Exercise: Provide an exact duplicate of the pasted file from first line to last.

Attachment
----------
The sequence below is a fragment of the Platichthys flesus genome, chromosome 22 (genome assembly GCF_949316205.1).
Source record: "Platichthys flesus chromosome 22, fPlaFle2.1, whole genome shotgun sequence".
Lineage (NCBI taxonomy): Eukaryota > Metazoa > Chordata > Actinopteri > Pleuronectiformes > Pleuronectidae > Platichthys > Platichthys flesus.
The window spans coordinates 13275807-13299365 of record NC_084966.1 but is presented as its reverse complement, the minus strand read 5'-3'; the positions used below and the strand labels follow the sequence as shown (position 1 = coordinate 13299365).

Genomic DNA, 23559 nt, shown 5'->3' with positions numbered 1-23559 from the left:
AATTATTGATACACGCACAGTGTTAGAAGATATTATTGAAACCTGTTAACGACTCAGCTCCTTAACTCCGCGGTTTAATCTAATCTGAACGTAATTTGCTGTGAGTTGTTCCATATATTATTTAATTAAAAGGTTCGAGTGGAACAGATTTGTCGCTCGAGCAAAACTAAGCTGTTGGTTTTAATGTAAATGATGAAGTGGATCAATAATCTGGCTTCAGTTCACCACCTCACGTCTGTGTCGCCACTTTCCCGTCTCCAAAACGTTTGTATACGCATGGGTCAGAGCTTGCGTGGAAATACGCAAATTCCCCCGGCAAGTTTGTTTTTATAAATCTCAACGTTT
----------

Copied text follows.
The sequence below is a fragment of the Platichthys flesus genome, chromosome 22 (genome assembly GCF_949316205.1).
Source record: "Platichthys flesus chromosome 22, fPlaFle2.1, whole genome shotgun sequence".
Lineage (NCBI taxonomy): Eukaryota > Metazoa > Chordata > Actinopteri > Pleuronectiformes > Pleuronectidae > Platichthys > Platichthys flesus.
The window spans coordinates 13275807-13299365 of record NC_084966.1 but is presented as its reverse complement, the minus strand read 5'-3'; the positions used below and the strand labels follow the sequence as shown (position 1 = coordinate 13299365).

Genomic DNA, 23559 nt, shown 5'->3' with positions numbered 1-23559 from the left:
AATTATTGATACACGCACAGTGTTAGAAGATATTATTGAAACCTGTTAACGACTCAGCTCCTTAACTCCGCGGTTTAATCTAATCTGAACGTAATTTGCTGTGAGTTGTTCCATATATTATTTAATTAAAAGGTTCGAGTGGAACAGATTTGTCGCTCGAGCAAAACTAAGCTGTTGGTTTTAATGTAAATGATGAAGTGGATCAATAATCTGGCTTCAGTTCACCACCTCACGTCTGTGTCGCCACTTTCCCGTCTCCAAAACGTTTGTATACGCATGGGTCAGAGCTTGCGTGGAAATACGCAAATTCCCCCGGCAAGTTTGTTTTTATAAATCTCAACGTTT